Statistically significant decreases were observed in intervention versus control participants for the following outcomes: body weight (14 studies; mean change -1.4 kg, 95% CI: -2.4, -0.5), BMI (8 studies; mean change -0.3 kg/m2, 95% CI: -0.8, -0.03), body fat (7 studies; mean change -2.3%, 95% CI: -3.4, -0.9) and maximum oxygen consumption (11 studies; mean change 3.5 mL/kg per minute (95% CI: 2.3, 5.2). Beneficial changes in HDL3-C and HDL-C were also observed in intervention participants in comparison with control participants, but these findings were not statistically significant. No statistically significant heterogeneity was detected for any of the analyses, and the results remained statistically significant when studies were removed one at a time from the analyses.
Increases in HDL2-C were greater for studies carried out in other countries than the USA. No other subgroup analyses showed statistically significant findings.
Statistically significant changes in HDL2-C remained despite the removal of studies with significant decreases in body composition.
None of the variables assessed showed a statistically significant relationship with HDL2-C levels.
Aerobic exercise increases levels of HDL2-C in adults.
This review was based on a clearly defined research question. The review methods were clearly reported with the exception of how studies were selected for inclusion in the review, so it was unclear whether steps were taken to reduce the risk of bias and errors in the study selection process. Appropriate steps were taken to reduce the risk of bias and errors in the assessment of study quality and the extraction of data. In addition, reasonable attempts were made to locate relevant study data. However, some studies could have been missed by excluding literature not published in English or within a journal, masters thesis or dissertation format; this could also have introduced language and publication bias into the review. Assessments carried out by the authors suggested there was no evidence of publication bias.
The authors carried out extensive analyses of the data and investigated the influences of various potential confounders. However, they entered the control group data twice for one study that had two intervention groups, which will have resulted in the duplication of data. Given the quality and variability of the data presented, the authors' findings and conclusions should be treated with some caution.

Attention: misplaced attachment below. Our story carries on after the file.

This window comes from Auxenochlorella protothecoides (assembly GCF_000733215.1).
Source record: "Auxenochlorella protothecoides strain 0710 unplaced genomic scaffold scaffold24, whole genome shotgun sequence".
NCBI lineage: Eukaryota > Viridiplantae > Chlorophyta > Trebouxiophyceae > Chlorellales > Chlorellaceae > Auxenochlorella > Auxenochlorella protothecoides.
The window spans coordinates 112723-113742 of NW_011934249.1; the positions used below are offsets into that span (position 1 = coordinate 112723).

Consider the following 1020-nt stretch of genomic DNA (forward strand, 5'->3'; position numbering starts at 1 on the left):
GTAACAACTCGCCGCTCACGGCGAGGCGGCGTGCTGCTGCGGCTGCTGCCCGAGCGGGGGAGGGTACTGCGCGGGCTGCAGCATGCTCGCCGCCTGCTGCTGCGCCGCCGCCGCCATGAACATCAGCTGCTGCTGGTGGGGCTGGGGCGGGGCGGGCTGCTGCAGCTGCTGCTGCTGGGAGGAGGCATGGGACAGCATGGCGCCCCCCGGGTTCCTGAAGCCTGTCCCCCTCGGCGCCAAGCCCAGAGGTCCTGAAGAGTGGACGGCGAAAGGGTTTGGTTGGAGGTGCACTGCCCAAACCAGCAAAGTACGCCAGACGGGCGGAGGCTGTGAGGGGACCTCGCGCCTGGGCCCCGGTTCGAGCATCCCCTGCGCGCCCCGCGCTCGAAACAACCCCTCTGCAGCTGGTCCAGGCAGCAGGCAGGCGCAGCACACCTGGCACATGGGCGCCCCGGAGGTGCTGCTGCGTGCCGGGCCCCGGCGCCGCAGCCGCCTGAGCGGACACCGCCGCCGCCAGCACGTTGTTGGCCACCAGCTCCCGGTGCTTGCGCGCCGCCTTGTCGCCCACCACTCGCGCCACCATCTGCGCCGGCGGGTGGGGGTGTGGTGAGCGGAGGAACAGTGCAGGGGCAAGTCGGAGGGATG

Implications of the review for practice and research
Practice: The authors did not state any implications for practice.
Research: The authors stated that further research is required to confirm their findings. Future studies should report data on race/ethnicity, alcohol status and co-morbidity status (especially for hyperlipidaemia, cardiovascular disease and obesity) of the participants. Studies should also report details of missing data and, if possible, limit the inclusion of participants to one co-morbidity group (e.g. those with hyperlipidaemia, cardiovascular disease or obesity). Details of how lipoprotein levels are measured are also important.
Kelley G A, Kelley K S. Aerobic exercise and HDL2-C: a meta-analysis of randomized controlled trials. Atherosclerosis 2006; 184(1): 207-215
Subject indexing assigned by NLM
Adult; Biological Markers /blood; Coronary Disease /blood /rehabilitation; Exercise /physiology; Female; Humans; Lipoproteins, HDL /blood; Lipoproteins, HDL2; Male; Randomized Controlled Trials as Topic; Risk Factors
Date bibliographic record published
Date abstract record published
This is a critical abstract of a systematic review that meets the criteria for inclusion on DARE. Each critical abstract contains a brief summary of the review methods, results and conclusions followed by a detailed critical assessment on the reliability of the review and the conclusions drawn.